1953, 1953
A petrographical and mineralogical study of two high altitude soils from Trollheimen, Norway.
2, 3, 4

Sedimentary petrographical methods are used in the study of two soils on the summit-plateau of Midtre Gjevilvasskamm, Trollheimen, 1640 :meters above sea level. The soil-layer of the plateau, i.e. section I, is about 30 cm thick and overlies a hornblendeschist. It is a well-sorted sand, with medians of 0.17 mm and 0.19 mm. The silt and clay content is very small, showing a slight increase in the lower part of the section, probably as a result of mechanical illuviation. From the mineral studies and the mechanical composition it is assumed that the soil is a weathering product of the underlying rock. The soil is thought to be mainly a product of physical weathering, but a small amount of chemical weathering is presumed to have taken place.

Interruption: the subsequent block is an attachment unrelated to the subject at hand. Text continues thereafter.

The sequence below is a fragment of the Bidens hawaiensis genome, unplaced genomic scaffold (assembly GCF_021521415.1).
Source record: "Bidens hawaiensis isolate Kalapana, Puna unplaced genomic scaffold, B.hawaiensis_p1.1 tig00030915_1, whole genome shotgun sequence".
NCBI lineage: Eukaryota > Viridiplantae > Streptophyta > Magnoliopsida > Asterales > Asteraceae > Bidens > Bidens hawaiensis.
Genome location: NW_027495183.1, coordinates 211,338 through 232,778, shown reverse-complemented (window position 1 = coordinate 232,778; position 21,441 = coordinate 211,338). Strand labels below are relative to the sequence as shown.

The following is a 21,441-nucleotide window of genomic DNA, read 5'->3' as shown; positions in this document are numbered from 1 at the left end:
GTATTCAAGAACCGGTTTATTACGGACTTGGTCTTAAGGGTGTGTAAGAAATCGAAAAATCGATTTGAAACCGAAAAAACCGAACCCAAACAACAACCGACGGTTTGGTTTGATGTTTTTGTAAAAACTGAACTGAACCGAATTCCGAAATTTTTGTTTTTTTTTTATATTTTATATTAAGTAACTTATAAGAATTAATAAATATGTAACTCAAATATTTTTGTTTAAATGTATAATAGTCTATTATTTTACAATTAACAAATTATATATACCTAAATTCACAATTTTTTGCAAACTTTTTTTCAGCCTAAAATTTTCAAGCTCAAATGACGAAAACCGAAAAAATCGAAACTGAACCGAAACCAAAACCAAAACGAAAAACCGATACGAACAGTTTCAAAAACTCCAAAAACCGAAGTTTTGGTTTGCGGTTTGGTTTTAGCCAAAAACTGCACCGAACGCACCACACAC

The soil of section Il is also from the plateau, north of section I. Under a veneer of stones there is a well-sorted sand which with increasing depth becomes gradually more unsorted. The medians of the three soil samples taken from the top down to a depth of 70 cm, are 0.19 mm, 0.17 mm and 0.7 mm respectively. The silt and clay content of this section is much higher than that of section I, reaching a maximum at a depth of 25-30 cm. The latter is believed to be due to mechanical illuviation. From the study of the mineral-and rock material of the soil, both macroscopically and microscopically, and of the mechanical composition, the soil is believed to be of glacial origin, but highly disintegrated by weathering in its upper part. As in section I the weathering is believed to be mainly physical.
The age of the soils is not thought to be older than the last (Wisconsin) glaciation.